MomsOnMonday: Prep for Parenting Your Modern Family

Posted on April 28th, 2014, 0 Comments

Modern Family: Season 5, Episode 20, Australia

An Upside Down Family Trip

The Framework
In tonight’s opening scene Luke is upside down in a handstand, exclaiming: We’re in Australia. It’s on the bottom of the globe. So everybody but me is upside down.

His parents fill in the details.
Phil: I came from the Land Down Under. I was conceived on my parents’ honeymoon. It was on a blanket in the park. And I still have that blanket.
Claire: Phil’s mom left us money for a trip there. When the rest of the family found out, they just jumped onboard.

But once they reach Sydney, the family quickly splits into factions.

Claire and Jay come up with one excuse after another to sneak-away to work on winning a bid for a big job. Claire is especially intent on winning. As Jay puts it: Claire has an incredible work ethic. She’s like a Young Me … Young Me was an accountant from Korea. Died at her desk.

Mitch and Cam also keep contriving reasons to ditch the family. It seems that back in the day they knew this guy who now lives in Sydney. He was kind of annoying then, but now he’s a big-time talk show host here. Needless to say, the perks that come with his celebrity status are a magnet for Mitch and Cam who quickly become hangers-on.

Meanwhile Phil is on a spiritual journey to embrace his native land – with a reckless abandon that leaves him with swollen lips, a body mutilated by jellyfish stings, and a hard punch in the face from a kangaroo. As Gloria, the adult accompanying him, laments: I don’t know how I’m going to keep Phil safe anymore. I think he’s going to die here.

With the adults acting like children, the kids are pretty much left on their own. Luke and Manny takeoff for a topless beach and on the way back join a random group of men who invite them to go on a walkabout. Alex fixates on finding the words to turn the trip into a worldly experience worthy of a college essay. And Haley keeps an eye on Lily all the while having her sights set on finding a hottie worth keeping. As Haley explains: This country’s number one export is hot surfers. I’m not going to buy the first one I see. I’m still browsing.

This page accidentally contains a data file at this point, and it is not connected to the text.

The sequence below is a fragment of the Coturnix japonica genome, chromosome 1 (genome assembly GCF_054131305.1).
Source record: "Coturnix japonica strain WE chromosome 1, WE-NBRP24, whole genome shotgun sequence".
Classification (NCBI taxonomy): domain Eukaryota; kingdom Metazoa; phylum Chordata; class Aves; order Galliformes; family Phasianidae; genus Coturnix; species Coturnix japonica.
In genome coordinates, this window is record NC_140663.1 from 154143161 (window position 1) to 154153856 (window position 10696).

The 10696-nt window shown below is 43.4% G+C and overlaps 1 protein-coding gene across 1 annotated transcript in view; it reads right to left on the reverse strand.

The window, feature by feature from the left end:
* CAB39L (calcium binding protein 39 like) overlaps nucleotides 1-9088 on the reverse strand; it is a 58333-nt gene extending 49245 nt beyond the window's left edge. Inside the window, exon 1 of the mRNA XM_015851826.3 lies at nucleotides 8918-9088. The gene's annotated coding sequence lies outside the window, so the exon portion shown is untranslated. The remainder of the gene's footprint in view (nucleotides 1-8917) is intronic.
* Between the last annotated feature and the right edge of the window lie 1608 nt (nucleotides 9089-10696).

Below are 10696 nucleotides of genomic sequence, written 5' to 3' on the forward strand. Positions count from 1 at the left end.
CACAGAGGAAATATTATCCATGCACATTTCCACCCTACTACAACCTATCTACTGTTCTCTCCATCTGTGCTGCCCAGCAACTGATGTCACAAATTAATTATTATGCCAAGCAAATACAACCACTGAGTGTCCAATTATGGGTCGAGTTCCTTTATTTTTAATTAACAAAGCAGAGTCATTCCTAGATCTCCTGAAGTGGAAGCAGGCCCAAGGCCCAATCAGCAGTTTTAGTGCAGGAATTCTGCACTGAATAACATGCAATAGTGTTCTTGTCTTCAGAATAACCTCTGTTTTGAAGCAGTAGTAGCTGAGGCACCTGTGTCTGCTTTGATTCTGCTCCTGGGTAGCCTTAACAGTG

Flipping the Frame: My Notes
Although we didn’t see evidence of this tonight until the very end of the episode, family trips to new places can strengthen our connection to our teens.

This happens in part because exploring a place we’ve never been puts our teens and us on a more level playing field. This doesn’t mean we get to abandon our roles as the adults did tonight. We’ve still got to be the parents, but we may find ourselves dependent on our teens for a change. A kid with a good sense of direction may be the first to figure out the subway system. Or an outgoing kid may be the one who asks a stranger for directions.

Phil: This place was really special to my mom. She actually left me a list of things she thought we should do: visit the Great Barrier Reef, see the bush, and climb the Sydney Harbor Bridge. You guys are with me – right?